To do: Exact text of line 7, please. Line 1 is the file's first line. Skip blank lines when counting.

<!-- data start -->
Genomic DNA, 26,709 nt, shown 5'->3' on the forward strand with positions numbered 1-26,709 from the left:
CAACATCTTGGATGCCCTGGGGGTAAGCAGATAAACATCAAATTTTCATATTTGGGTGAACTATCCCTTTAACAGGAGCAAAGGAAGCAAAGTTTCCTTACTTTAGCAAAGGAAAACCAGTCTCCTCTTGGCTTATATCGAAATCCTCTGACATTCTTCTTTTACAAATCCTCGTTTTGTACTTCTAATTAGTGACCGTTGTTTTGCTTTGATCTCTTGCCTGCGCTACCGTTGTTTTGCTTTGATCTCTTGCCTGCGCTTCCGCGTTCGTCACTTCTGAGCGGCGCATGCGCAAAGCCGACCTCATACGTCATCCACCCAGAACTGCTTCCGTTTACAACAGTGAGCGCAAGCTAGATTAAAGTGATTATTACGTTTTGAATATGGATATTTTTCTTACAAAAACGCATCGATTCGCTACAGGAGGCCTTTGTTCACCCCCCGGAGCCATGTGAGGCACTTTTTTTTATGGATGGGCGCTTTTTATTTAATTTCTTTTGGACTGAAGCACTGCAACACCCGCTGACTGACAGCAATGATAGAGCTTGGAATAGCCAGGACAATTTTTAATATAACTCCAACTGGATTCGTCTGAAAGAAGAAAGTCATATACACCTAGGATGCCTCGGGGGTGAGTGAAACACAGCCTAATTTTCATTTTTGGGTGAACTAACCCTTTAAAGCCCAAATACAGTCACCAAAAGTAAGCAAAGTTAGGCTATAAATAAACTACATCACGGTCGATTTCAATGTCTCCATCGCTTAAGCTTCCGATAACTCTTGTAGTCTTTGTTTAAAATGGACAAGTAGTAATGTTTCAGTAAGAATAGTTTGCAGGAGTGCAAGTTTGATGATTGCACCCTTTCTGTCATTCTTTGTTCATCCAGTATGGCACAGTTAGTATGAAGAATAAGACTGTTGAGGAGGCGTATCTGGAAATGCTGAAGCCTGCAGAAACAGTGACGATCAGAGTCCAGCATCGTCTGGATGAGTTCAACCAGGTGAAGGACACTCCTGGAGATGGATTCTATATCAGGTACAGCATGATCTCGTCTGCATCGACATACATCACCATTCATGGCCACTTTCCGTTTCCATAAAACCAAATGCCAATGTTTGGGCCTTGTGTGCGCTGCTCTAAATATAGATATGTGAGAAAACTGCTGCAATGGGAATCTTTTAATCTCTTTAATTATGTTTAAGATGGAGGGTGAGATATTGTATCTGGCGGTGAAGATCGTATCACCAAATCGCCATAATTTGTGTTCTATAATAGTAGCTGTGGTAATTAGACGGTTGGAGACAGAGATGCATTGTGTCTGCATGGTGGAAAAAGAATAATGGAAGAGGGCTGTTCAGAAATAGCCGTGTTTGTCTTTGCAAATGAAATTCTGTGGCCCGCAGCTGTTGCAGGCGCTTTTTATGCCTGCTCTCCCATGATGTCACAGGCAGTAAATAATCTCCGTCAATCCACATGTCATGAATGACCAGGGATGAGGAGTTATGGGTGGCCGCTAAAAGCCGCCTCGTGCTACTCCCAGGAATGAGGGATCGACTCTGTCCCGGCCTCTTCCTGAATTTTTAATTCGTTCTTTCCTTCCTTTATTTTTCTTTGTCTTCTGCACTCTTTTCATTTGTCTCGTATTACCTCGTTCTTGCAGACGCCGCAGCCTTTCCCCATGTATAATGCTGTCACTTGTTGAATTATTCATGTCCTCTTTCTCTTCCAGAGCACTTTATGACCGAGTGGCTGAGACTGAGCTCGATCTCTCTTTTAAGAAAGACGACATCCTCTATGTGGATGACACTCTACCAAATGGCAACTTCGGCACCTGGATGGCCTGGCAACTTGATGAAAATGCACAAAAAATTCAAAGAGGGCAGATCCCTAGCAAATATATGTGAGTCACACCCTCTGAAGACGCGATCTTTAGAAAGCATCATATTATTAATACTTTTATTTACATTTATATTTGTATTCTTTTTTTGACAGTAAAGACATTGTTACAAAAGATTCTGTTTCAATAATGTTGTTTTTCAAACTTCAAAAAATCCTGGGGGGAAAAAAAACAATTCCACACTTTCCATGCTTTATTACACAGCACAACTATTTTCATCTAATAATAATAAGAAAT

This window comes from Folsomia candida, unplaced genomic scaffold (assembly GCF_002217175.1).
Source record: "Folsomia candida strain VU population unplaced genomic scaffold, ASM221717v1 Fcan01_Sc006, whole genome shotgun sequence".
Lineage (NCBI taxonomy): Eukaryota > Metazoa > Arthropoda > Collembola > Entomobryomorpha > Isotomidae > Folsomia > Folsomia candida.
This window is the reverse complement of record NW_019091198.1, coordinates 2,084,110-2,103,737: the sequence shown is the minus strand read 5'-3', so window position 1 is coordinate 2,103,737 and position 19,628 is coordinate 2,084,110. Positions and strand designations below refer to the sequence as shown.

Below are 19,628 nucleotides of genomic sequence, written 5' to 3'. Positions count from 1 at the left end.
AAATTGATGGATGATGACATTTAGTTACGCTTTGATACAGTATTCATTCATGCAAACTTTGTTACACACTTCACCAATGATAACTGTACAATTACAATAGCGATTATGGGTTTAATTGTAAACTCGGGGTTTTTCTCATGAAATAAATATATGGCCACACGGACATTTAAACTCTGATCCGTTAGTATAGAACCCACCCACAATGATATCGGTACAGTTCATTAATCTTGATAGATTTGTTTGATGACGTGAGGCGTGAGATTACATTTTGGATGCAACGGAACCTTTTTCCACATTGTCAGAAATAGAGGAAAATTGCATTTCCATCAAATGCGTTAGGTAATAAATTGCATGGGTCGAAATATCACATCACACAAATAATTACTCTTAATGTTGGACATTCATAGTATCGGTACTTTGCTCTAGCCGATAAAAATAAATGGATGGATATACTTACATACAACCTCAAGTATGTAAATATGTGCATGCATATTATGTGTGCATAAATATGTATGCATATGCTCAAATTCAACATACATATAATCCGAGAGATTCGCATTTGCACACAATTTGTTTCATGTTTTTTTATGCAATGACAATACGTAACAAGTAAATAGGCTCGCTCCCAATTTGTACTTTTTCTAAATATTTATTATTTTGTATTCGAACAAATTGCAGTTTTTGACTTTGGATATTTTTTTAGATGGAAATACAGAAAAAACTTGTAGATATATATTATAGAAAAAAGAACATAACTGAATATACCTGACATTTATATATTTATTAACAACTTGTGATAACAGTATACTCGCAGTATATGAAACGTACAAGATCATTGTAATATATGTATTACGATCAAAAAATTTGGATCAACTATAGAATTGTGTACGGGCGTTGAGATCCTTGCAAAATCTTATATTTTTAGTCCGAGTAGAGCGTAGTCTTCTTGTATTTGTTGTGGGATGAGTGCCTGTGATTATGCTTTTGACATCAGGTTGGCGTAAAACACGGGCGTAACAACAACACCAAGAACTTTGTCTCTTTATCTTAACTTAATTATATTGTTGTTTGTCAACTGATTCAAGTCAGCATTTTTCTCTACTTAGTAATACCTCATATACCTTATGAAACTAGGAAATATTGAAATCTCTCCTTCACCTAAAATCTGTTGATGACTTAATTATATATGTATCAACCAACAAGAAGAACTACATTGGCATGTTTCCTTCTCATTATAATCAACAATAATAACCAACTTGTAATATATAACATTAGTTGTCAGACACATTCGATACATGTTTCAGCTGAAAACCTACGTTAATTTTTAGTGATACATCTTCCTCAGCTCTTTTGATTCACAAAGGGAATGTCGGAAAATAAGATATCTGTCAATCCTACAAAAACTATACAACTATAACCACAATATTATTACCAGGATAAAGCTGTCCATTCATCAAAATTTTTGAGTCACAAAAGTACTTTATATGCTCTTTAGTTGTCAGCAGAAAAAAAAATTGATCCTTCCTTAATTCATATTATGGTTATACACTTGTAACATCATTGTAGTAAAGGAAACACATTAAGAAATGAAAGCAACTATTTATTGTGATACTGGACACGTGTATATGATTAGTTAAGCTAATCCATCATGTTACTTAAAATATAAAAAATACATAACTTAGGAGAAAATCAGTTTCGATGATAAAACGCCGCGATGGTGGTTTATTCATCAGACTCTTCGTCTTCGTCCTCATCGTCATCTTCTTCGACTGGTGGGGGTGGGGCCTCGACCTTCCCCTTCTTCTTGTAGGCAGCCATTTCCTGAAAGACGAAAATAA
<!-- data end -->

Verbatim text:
Below are 19,628 nucleotides of genomic sequence, written 5' to 3'. Positions count from 1 at the left end.